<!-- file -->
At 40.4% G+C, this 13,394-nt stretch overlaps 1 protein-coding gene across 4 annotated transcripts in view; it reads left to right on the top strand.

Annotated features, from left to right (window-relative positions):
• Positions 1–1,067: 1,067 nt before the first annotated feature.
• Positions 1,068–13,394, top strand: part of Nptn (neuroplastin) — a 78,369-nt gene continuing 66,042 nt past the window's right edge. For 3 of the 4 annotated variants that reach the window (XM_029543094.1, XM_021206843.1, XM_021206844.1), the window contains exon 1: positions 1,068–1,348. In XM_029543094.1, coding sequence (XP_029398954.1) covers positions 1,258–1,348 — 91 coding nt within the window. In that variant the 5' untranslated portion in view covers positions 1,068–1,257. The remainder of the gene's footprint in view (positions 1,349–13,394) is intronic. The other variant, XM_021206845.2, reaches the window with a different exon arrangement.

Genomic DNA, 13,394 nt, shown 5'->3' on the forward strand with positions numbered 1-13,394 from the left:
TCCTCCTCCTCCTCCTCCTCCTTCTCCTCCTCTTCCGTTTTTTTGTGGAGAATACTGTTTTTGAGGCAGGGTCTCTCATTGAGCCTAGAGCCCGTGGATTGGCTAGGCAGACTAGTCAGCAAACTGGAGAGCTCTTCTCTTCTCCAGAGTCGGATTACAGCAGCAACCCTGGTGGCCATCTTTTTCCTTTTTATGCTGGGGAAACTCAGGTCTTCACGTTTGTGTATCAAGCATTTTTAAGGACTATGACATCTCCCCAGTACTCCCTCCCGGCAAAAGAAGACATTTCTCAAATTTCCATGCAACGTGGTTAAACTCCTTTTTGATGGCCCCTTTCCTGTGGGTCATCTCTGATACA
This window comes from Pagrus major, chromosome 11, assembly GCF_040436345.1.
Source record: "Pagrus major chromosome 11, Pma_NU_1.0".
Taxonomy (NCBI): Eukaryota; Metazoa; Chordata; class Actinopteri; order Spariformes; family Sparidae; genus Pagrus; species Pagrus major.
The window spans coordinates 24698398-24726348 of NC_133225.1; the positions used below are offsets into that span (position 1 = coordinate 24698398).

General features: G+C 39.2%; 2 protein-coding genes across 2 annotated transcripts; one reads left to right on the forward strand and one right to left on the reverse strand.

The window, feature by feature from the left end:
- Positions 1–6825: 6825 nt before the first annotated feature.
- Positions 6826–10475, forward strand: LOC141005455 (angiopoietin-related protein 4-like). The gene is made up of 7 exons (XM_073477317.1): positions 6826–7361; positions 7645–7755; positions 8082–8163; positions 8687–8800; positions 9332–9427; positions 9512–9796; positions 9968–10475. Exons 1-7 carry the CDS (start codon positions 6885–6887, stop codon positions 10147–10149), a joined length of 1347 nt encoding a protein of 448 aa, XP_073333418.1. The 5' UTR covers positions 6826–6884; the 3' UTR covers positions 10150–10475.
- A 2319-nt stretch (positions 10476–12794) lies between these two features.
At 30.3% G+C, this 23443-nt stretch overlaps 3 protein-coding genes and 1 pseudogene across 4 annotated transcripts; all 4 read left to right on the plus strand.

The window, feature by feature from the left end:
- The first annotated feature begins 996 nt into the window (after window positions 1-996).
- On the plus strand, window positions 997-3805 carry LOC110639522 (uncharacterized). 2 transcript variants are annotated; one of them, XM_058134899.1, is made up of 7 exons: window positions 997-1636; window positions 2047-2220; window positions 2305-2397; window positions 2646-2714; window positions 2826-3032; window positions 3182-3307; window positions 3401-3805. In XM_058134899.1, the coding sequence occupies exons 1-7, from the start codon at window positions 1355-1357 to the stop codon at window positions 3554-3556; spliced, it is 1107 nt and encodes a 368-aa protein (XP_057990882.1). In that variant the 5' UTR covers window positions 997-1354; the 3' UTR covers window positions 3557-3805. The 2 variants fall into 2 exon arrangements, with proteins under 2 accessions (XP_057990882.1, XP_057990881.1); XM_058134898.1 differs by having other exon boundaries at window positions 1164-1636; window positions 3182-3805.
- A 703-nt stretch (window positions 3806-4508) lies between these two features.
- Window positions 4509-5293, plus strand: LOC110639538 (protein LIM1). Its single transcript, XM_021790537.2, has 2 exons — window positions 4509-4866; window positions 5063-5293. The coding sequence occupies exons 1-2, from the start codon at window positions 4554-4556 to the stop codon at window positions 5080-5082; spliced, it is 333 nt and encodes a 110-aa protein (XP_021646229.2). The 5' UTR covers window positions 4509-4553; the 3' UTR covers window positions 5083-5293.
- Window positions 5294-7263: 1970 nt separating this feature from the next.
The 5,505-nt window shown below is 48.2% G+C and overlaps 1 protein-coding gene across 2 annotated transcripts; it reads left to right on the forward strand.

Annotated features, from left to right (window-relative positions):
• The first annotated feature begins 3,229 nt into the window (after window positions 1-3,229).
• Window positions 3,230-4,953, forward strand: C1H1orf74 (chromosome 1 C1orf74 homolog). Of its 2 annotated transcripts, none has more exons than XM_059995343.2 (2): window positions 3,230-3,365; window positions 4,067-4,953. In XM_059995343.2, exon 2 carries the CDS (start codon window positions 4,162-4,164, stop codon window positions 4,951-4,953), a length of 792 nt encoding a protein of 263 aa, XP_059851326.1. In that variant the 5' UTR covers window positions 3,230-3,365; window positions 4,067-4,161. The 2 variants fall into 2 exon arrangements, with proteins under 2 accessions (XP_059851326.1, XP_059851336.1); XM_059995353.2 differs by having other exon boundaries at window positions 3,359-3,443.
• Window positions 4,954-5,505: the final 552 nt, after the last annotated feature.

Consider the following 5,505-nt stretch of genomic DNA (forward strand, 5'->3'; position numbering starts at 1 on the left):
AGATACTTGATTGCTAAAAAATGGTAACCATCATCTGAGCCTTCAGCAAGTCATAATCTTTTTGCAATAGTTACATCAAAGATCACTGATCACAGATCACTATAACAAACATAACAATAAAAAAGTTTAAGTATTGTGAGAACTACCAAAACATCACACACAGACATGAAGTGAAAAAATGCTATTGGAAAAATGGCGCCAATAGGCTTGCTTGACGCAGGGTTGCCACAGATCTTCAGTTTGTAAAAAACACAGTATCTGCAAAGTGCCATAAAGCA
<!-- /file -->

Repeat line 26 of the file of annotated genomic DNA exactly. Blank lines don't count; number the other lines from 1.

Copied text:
• Window positions 3,230-4,953, forward strand: C1H1orf74 (chromosome 1 C1orf74 homolog). Of its 2 annotated transcripts, none has more exons than XM_059995343.2 (2): window positions 3,230-3,365; window positions 4,067-4,953. In XM_059995343.2, exon 2 carries the CDS (start codon window positions 4,162-4,164, stop codon window positions 4,951-4,953), a length of 792 nt encoding a protein of 263 aa, XP_059851326.1. In that variant the 5' UTR covers window positions 3,230-3,365; window positions 4,067-4,161. The 2 variants fall into 2 exon arrangements, with proteins under 2 accessions (XP_059851326.1, XP_059851336.1); XM_059995353.2 differs by having other exon boundaries at window positions 3,359-3,443.